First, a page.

I’ve been spending the rainy days sorting out my seeds for the Seed Exchange tomorrow at Belle-Isle-en-Terre. One of the highlights of my gardening year. As well as preparing the seeds I’m taking, it also gives me a chance to see what I need to replenish, or what I haven’t got but would like to try. Of course it doesn’t necessarily mean that someone will be there with things that I want. Sometimes it can be a bit disappointing; if people only have stuff I’ve already got enough of (or don’t like), or worse don’t bring anything at all! But the day itself is nearly always fun. And a chance to catch up with people that I sometimes only see annually at this event. I’ll update afterwards. But, in the meantime:
There are three ‘Abers’ or estuaries/creeks. Abers Wrac’h, Benoit and Ildut. The countryside is unrelentingly flat and almost tree-less. Reminiscent of the poulders of Holland.
It’s farming, and mainly the ‘primeurs’, so early crops of cauliflower, artichokes, onions etc. All of which do well on the sandy soil and mild (damp) climate.
It was a cold day with a biting easterly wind. Luckily the Dunes of St. Marguerite face west so were sheltered for the most part. So no wind whipping up the sea. Dead calm.
Gentle slurps as the waves arrived at the shore. But just look at the seaweed! And, this is what the region is ‘famous’ for…masses of seaweed for fertiliser or ‘Goemon’. There are countless photos documenting the Goemoniers, nowadays in boats with a ‘scoubidou’ to whisk out the weed; previously a man with a pitchfork and a horse and cart.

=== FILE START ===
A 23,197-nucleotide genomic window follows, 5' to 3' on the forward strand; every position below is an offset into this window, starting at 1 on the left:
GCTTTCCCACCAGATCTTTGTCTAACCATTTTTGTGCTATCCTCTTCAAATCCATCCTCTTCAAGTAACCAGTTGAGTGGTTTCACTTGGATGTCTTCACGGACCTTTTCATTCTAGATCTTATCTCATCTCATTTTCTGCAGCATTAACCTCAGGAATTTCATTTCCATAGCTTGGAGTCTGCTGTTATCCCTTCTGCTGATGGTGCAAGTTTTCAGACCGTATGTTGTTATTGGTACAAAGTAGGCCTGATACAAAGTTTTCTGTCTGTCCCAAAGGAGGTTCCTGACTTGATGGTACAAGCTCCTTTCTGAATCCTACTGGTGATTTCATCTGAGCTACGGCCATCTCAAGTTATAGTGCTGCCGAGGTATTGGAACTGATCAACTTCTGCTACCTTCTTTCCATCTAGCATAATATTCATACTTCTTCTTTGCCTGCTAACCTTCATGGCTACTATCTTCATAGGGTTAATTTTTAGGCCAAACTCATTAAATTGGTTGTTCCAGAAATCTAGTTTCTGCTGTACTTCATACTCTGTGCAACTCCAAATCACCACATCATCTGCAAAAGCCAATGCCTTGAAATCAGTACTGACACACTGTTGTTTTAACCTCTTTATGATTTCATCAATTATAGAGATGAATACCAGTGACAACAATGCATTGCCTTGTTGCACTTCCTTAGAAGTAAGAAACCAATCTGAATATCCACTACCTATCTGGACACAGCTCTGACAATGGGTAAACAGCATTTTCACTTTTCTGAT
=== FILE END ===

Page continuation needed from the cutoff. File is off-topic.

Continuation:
The dunes behind the beach are an important habitat for lotsof wildflowers. I will go back there in the Spring.
I’ve been intrigued by this for a few days now…a wasps nest that was dug out from a hedgerow bank. I think it was a badger that did it. (courageous or daft?) But the chunks of nest were strewn over the ground and there are still – four days later – a hardcore of wasps still clinging on in there… Every so often one flies off with what seems like a bit of the nest in its jaws.
A trip out to avoid sitting at home during a power cut – not an unexpected one. EDF let me know three weeks ago that there would be work being done.
The electric went off as I went out of the door, and it was back on when I got back.
The Pink Granite Coast features in a lot of the tourist brochures for Brittany. It’s on the north coast like Plestin, which is the closest to me, but further along to the east. At Plestin the pebbles are green, at Ploumanac’h the pebbles are… pink!
Actually, not massive amounts of pink pebbles on the beach. Lots of pink gravel. And actually, not really ‘pink’. More a salmony, orangish, pink. But the big (pink) boulders and rock formations are very different from my normal beach. Very reminiscent of the rocks around Land’s End in Cornwall. Or even of some of the Tors on Dartmoor. But the colour is pink. It wasn’t a sunny day, but the ‘pink’ is there on some of these photos:
And this…. a beautiful mixture of shells: